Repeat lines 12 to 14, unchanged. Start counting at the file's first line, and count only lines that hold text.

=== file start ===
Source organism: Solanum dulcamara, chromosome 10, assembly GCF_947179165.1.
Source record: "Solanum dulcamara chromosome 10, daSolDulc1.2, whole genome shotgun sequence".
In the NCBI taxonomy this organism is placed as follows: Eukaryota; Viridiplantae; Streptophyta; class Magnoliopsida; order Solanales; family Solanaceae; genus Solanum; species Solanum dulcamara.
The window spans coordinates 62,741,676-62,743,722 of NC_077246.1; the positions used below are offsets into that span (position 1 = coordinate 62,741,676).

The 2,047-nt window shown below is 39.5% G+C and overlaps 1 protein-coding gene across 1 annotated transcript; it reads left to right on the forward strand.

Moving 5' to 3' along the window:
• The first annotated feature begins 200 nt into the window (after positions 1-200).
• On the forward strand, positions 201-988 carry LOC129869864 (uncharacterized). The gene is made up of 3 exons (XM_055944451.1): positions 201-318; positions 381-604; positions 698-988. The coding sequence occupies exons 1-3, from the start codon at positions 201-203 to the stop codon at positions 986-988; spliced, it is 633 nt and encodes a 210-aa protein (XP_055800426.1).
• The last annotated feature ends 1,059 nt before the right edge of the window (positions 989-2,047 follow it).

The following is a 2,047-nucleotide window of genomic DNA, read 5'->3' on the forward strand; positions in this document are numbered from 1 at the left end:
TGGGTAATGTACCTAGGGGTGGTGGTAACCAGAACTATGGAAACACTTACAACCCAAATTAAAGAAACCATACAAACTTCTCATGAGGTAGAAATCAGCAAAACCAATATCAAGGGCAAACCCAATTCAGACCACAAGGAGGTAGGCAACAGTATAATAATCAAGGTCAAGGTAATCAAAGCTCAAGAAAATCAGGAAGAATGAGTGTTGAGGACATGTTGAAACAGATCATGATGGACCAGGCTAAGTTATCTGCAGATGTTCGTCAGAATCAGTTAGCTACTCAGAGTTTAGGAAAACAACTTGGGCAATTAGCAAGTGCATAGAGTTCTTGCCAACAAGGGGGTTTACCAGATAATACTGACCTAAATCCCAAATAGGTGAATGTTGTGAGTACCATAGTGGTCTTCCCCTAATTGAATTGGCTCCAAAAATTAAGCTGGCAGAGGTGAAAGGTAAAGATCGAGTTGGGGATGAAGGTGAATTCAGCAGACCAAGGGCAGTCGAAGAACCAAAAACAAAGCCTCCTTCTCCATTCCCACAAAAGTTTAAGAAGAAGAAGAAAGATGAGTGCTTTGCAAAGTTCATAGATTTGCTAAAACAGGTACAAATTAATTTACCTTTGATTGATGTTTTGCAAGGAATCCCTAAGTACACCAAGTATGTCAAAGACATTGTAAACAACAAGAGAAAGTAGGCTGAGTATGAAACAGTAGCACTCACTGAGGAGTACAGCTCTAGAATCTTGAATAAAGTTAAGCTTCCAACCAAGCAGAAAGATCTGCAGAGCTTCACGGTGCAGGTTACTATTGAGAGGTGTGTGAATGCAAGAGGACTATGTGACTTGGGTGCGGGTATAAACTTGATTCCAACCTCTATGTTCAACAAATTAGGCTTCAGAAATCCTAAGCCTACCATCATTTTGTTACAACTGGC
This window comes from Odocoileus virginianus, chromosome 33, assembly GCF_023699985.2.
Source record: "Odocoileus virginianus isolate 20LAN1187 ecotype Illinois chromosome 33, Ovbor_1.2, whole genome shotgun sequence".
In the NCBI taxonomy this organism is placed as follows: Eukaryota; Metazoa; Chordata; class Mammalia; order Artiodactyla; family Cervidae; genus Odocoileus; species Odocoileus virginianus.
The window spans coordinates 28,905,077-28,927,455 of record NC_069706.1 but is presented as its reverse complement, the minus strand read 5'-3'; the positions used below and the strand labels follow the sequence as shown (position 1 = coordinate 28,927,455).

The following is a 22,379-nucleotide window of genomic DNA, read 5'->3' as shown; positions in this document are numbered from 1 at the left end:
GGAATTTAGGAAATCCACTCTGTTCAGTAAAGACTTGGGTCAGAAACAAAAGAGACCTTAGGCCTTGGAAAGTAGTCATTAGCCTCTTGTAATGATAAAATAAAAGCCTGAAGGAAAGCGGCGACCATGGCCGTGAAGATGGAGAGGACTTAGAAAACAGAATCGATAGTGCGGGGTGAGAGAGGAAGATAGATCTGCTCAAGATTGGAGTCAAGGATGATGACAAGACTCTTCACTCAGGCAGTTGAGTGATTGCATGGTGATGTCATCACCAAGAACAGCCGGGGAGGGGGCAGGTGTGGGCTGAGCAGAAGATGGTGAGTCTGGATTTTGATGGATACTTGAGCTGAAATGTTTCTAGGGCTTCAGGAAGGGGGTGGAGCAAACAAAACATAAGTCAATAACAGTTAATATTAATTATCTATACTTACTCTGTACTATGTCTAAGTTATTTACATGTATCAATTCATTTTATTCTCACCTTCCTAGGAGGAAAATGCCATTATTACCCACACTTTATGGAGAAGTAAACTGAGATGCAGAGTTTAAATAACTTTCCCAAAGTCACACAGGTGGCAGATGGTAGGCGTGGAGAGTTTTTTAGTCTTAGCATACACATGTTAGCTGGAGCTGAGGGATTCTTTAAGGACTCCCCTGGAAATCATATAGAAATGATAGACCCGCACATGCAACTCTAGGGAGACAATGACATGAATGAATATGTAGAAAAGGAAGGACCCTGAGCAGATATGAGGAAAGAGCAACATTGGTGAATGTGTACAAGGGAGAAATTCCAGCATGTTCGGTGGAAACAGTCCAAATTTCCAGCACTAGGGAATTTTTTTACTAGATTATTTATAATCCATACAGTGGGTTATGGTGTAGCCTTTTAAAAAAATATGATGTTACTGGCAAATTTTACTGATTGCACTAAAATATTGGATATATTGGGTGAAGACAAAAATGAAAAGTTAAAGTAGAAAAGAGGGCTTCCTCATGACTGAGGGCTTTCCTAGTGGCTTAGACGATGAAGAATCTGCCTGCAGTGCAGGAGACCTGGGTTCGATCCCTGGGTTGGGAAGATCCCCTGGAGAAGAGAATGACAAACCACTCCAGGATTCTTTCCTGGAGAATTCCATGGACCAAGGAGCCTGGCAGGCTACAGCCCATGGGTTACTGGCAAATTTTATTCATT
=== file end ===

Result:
This window comes from Odocoileus virginianus, chromosome 33, assembly GCF_023699985.2.
Source record: "Odocoileus virginianus isolate 20LAN1187 ecotype Illinois chromosome 33, Ovbor_1.2, whole genome shotgun sequence".
In the NCBI taxonomy this organism is placed as follows: Eukaryota; Metazoa; Chordata; class Mammalia; order Artiodactyla; family Cervidae; genus Odocoileus; species Odocoileus virginianus.